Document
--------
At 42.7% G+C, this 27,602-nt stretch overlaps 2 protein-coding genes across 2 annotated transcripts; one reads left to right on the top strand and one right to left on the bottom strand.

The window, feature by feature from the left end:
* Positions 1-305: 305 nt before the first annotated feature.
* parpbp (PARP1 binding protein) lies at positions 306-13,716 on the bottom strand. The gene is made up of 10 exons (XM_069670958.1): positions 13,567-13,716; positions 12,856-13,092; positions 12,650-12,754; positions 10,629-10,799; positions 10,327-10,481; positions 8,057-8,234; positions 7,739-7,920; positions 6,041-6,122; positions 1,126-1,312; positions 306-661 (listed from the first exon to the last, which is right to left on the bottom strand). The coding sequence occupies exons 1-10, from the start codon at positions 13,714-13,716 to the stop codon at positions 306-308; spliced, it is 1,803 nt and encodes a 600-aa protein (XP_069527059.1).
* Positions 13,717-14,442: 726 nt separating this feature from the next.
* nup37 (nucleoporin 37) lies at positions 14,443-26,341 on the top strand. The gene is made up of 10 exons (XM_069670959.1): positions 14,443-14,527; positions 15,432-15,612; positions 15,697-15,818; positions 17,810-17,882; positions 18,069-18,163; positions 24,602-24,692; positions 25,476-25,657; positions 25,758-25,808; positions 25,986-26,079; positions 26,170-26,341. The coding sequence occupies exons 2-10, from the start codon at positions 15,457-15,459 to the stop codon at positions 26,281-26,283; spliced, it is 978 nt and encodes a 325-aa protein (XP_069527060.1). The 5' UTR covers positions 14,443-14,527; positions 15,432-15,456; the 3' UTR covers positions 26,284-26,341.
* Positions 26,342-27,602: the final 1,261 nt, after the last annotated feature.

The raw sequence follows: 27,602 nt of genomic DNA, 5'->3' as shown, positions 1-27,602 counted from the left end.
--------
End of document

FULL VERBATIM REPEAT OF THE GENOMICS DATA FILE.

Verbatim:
At 42.7% G+C, this 27,602-nt stretch overlaps 2 protein-coding genes across 2 annotated transcripts; one reads left to right on the top strand and one right to left on the bottom strand.

The window, feature by feature from the left end:
* Positions 1-305: 305 nt before the first annotated feature.
* parpbp (PARP1 binding protein) lies at positions 306-13,716 on the bottom strand. The gene is made up of 10 exons (XM_069670958.1): positions 13,567-13,716; positions 12,856-13,092; positions 12,650-12,754; positions 10,629-10,799; positions 10,327-10,481; positions 8,057-8,234; positions 7,739-7,920; positions 6,041-6,122; positions 1,126-1,312; positions 306-661 (listed from the first exon to the last, which is right to left on the bottom strand). The coding sequence occupies exons 1-10, from the start codon at positions 13,714-13,716 to the stop codon at positions 306-308; spliced, it is 1,803 nt and encodes a 600-aa protein (XP_069527059.1).
* Positions 13,717-14,442: 726 nt separating this feature from the next.
* nup37 (nucleoporin 37) lies at positions 14,443-26,341 on the top strand. The gene is made up of 10 exons (XM_069670959.1): positions 14,443-14,527; positions 15,432-15,612; positions 15,697-15,818; positions 17,810-17,882; positions 18,069-18,163; positions 24,602-24,692; positions 25,476-25,657; positions 25,758-25,808; positions 25,986-26,079; positions 26,170-26,341. The coding sequence occupies exons 2-10, from the start codon at positions 15,457-15,459 to the stop codon at positions 26,281-26,283; spliced, it is 978 nt and encodes a 325-aa protein (XP_069527060.1). The 5' UTR covers positions 14,443-14,527; positions 15,432-15,456; the 3' UTR covers positions 26,284-26,341.
* Positions 26,342-27,602: the final 1,261 nt, after the last annotated feature.

The raw sequence follows: 27,602 nt of genomic DNA, 5'->3' as shown, positions 1-27,602 counted from the left end.